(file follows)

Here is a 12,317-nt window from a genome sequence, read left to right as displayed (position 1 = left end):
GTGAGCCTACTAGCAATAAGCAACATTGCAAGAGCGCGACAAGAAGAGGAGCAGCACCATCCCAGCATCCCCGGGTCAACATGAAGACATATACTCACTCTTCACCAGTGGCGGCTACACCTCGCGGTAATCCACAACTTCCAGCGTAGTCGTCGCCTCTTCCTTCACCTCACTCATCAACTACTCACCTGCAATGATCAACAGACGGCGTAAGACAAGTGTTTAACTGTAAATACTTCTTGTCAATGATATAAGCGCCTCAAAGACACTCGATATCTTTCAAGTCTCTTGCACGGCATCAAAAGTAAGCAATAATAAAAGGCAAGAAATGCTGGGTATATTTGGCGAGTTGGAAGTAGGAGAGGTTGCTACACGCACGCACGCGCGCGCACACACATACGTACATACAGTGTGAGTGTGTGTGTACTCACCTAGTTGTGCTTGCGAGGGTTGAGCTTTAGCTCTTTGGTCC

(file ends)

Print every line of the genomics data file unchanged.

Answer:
Here is a 12,317-nt window from a genome sequence, read left to right as displayed (position 1 = left end):
GTGAGCCTACTAGCAATAAGCAACATTGCAAGAGCGCGACAAGAAGAGGAGCAGCACCATCCCAGCATCCCCGGGTCAACATGAAGACATATACTCACTCTTCACCAGTGGCGGCTACACCTCGCGGTAATCCACAACTTCCAGCGTAGTCGTCGCCTCTTCCTTCACCTCACTCATCAACTACTCACCTGCAATGATCAACAGACGGCGTAAGACAAGTGTTTAACTGTAAATACTTCTTGTCAATGATATAAGCGCCTCAAAGACACTCGATATCTTTCAAGTCTCTTGCACGGCATCAAAAGTAAGCAATAATAAAAGGCAAGAAATGCTGGGTATATTTGGCGAGTTGGAAGTAGGAGAGGTTGCTACACGCACGCACGCGCGCGCACACACATACGTACATACAGTGTGAGTGTGTGTGTACTCACCTAGTTGTGCTTGCGAGGGTTGAGCTTTAGCTCTTTGGTCC